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- My Tropic Isle - 3/40 -
A preponderant part of the furniture of our abode is the work of my own unskilled hands--tables, chairs, bookshelves, cupboards, &c. There is much pleasure and there are also, many aches and pains in the designing and fashioning serviceable chairs from odd kinds of bush timber.
In the making of a chair, as in the building of a boat by one who has had no training in any branch of carpentry, there is scope for the personal element. Though the parts have been cut and trimmed with minute care and all possible precision, each, according to requirements, being the duplicate of the other, when they come to be assembled obstructive obstinacy prevails. One of the most fiendish things the art of man contrives is a chair out of the routine design made by a rule-of-thumb carpenter. Grotesque in its deformities, you must needs pity your own mishandling of the obstinate wood. Have you courage to smile at the misshapen handiwork, or do you cowardly, discard the deformity you have created? How it grunts and groans as pressure is applied to its stubborn bent limbs! Curvature of the spine is the least of its ills. It limps and creaks when fixed tentatively for trial. Tender-footed, it stands awry, heaving one leg aloft--as crooked and as perverse as Caliban. In good time, botching here, violent constraint there, the chair finds itself or is forced so to do, for he is a weak man who is not stronger than his own chair. So, after many days' intense toil--toil which even troubled the night watches, for have I not lain awake with thoughts automatically concentrated on a seemingly impossible problem, plotting by what illicit and awful torture it might be possible for the tough and stubborn parts to be brought into juxtaposition--there is a chair--a solid, sitable chair, which neither squeaks, nor shuffles, nor shivers. May be you are ashamed at the quantity of mind the dull article of furniture has absorbed; but there are other reflections--homely as well as philosophic.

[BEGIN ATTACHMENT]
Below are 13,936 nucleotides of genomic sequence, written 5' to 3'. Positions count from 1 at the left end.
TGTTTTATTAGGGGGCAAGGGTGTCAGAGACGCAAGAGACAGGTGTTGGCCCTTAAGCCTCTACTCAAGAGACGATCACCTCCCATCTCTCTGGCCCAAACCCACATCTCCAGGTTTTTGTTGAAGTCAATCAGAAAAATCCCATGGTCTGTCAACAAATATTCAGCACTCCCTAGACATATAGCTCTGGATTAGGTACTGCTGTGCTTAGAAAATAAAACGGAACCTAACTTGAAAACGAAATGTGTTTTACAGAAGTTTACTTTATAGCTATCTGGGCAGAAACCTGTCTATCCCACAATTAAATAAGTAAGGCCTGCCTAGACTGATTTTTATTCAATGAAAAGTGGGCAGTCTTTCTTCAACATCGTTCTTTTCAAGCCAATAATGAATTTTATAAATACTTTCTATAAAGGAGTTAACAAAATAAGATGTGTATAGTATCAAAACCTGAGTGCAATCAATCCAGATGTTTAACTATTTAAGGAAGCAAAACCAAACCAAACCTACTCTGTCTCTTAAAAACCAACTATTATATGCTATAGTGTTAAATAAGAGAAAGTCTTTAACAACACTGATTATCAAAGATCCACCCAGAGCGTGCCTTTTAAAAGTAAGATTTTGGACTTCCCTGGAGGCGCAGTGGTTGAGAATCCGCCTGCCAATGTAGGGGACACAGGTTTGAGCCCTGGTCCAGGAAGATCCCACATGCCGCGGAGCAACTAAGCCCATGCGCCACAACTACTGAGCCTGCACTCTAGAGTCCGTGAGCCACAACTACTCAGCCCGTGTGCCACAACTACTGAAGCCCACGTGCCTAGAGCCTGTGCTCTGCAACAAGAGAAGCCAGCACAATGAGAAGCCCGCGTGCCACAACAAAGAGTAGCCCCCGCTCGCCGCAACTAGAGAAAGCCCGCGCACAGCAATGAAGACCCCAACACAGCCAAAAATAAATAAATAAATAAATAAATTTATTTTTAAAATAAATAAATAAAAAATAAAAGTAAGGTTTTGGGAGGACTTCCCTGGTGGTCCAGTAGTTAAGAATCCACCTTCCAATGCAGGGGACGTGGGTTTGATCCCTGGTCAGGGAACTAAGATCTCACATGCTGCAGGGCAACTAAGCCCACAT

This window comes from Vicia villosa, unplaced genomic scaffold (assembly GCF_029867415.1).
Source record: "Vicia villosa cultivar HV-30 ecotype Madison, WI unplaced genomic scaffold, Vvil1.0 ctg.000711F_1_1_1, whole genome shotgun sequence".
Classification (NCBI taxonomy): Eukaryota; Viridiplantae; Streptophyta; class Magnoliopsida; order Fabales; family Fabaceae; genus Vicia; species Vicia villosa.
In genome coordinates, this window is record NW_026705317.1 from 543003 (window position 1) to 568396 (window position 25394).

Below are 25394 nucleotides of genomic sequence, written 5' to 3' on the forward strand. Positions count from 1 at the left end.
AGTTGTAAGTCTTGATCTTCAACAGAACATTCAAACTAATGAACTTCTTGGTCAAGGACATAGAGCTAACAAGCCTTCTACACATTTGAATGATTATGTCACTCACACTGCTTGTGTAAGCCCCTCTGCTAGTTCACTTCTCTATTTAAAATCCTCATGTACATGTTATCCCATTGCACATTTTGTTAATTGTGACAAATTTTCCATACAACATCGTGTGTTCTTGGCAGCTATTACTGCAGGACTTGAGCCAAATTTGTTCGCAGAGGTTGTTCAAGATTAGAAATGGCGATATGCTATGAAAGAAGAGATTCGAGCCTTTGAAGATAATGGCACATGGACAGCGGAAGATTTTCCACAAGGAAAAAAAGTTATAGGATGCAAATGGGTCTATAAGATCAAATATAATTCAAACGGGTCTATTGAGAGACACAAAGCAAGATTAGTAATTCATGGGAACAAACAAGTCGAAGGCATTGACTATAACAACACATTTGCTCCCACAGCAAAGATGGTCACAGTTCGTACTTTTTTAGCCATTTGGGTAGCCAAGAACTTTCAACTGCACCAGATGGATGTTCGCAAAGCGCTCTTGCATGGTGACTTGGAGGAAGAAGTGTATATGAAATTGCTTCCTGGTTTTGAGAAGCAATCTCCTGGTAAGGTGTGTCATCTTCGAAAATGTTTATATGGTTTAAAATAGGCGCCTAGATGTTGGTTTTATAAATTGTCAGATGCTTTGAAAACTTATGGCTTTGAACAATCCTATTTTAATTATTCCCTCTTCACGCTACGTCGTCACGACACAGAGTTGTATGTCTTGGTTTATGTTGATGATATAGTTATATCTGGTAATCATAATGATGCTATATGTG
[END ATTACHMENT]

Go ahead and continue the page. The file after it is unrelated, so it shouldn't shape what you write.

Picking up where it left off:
A PLAIN MAN'S PHILOSOPHY
"'Be advised by a plain man, (said the quaker to the soldier), 'Modes and apparels are but trifles to the real man: therefore do not think such a man as thyself terrible for thy garb nor such a one as me contemptible for mine.'"--ADDISON.
Small must be the Isle of Dreams, so small that possession is possible. A choice passion is not to be squandered on that which, owing to exasperating bigness, can never be fully possessed. An island of bold dimensions may be free to all--wanton and vagrant, unlovable. Such is not for the epicure--the lover of the subtle fascination, the dainty moods, and pretty expressions of islands. The Isle must be small, too, because since it is yours it becomes a duty to exhaustively comprehend it. Familiarity with its lines of coast and sky, its declivities and hollows, its sunny places, its deepest shades, the sources of its streams, the meagre beginning of its gullies cannot suffice. Superficial intimacy with features betrayable to the senses of any undiscriminating beholder is naught. Casual knowledge of its botany and birds counts for little. All--even the least significant, the least obvious of its charms are there to, give conservative delight, and surly the soul that would despise them.
If you would read the months off-hand by the flowering of trees and shrubs and the coming and going of birds; if the inhalation of scents is to convey photographic details of scenes whence they originate; if you would explore miles of sunless jungle by ways unstable as water; if you would have the sites of camps of past generations of blacks reveal the arts and occupations of the race, its dietary scale and the pastimes of its children; if you desire to have exact first-hand knowledge, to revel in the rich delights of new experiences, your scope must be limited.